Kweku Baako has disagreed with the President’s Akufo-Addo’s order for the burning of excavators as a way to deal with illegal mining.
The President’s go to court statement on the back of their “burn-on-sight” policy has generated a lot of debates as some have described it as him endorsing illegality.
Sharing his views on the President’s go-to-court statement, he said he disagrees with the burning of the excavators.
According to him, the indiscriminate manner in which the exercise is being done will not help the situation because those who will go to court will be those with licence but their mining equipment we burnt.
“I disagree with the president. Those who will end up going to court are those who feel they have been unfairly treated. I think the challenge is with the methods being applied.”
“To be honest with you, I don’t believe in the burning of the excavators,” he added.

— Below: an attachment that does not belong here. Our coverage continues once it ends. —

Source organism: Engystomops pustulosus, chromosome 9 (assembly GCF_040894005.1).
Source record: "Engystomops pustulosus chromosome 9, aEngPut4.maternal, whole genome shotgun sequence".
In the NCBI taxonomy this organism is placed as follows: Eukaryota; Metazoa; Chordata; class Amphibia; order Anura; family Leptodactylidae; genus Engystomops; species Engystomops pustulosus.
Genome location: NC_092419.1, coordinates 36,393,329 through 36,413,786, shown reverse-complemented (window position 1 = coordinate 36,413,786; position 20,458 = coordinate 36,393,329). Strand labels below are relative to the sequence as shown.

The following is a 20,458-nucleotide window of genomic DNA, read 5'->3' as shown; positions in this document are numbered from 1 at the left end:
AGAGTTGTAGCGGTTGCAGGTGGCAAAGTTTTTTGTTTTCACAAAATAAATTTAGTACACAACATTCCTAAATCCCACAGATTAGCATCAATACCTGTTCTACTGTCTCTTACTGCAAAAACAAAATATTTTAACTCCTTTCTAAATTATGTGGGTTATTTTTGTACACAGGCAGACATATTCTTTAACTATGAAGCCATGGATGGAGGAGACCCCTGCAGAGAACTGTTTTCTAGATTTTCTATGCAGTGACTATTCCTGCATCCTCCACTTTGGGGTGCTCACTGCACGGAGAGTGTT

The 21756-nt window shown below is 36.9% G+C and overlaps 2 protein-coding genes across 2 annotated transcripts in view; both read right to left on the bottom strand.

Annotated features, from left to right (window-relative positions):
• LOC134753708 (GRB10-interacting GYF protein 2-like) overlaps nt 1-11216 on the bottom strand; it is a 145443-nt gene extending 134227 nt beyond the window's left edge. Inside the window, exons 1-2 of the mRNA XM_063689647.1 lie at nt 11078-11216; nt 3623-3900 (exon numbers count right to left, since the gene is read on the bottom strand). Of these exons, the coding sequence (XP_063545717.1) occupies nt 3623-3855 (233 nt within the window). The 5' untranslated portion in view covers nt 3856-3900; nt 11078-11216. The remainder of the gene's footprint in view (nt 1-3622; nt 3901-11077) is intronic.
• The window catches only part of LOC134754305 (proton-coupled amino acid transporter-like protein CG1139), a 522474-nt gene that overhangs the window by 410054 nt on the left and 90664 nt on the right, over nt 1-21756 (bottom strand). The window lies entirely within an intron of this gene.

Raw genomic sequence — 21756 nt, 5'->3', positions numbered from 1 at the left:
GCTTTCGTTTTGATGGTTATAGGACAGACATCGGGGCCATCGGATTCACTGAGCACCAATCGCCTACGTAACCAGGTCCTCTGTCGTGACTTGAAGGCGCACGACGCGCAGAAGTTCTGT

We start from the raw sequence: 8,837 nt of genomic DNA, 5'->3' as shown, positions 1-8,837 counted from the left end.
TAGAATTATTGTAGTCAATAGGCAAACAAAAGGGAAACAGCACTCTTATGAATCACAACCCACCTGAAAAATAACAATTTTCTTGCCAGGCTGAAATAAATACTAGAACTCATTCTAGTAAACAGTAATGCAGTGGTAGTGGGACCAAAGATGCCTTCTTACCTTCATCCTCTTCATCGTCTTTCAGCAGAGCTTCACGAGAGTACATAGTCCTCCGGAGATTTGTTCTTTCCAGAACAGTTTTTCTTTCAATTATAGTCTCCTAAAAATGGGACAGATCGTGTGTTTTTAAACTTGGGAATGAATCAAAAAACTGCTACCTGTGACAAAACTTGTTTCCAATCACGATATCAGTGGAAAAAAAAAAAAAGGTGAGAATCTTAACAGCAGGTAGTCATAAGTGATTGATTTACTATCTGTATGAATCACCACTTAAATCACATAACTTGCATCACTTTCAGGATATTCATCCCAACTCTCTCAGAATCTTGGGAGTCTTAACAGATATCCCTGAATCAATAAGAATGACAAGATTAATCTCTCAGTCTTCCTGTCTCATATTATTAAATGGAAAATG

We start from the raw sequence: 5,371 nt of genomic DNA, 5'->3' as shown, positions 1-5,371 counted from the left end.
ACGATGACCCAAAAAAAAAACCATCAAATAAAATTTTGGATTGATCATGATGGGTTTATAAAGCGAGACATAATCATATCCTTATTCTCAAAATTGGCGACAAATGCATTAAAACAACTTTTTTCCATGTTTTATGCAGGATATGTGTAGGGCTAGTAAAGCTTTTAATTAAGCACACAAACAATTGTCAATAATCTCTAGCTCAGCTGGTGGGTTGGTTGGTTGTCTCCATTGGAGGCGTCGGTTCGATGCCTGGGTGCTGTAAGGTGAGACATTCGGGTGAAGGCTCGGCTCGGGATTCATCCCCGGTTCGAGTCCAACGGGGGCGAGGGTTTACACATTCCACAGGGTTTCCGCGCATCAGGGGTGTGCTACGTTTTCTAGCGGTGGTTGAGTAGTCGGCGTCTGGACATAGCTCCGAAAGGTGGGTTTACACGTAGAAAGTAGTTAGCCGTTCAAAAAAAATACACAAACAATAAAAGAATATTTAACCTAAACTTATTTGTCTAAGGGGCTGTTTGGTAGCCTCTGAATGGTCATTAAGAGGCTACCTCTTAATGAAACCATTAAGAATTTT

OccupyGhana has also added its voice to calls for President Nana Akufo-Addo to rescind his directive to military men carrying out Operation Halt II to burn excavators and other mining machines on site.
In a statement, the pressure group that is made up of Ghana’s elite professionals also said the President is wrong to justifying the controversial burning of the mining equipment.
The President had said recently that those who believe the torching of the heavy equipment as part of a clampdown on illegal mining activities along rivers and in forests can go to court to test the law.
However, OccupyGhana disagrees.
“The President knows that he is wrong, and that Ghana law on ‘tainted property’ (which is what the excavators are) does not authorise the government’s ‘burn-on-sight’ policy. In each of the 2006 Minerals and Mining Act (as amended), the 2010 EOCO Act, the 2017 Office of the Special Prosecutor Act and the 2020 Narcotics Control Commission Act, special provisions are made on how ‘tainted property’ (defined to include property that is used to commit a crime) may be seized and then confiscated to the state by court orders. The current ‘burn-on-sight’ policy would mean that all of those properties could be set on fire on sight, a clear breach of the relevant laws. No one needs a court to say that to Ghanaians. We know it. The President knows it. We challenge the President to follow the law.”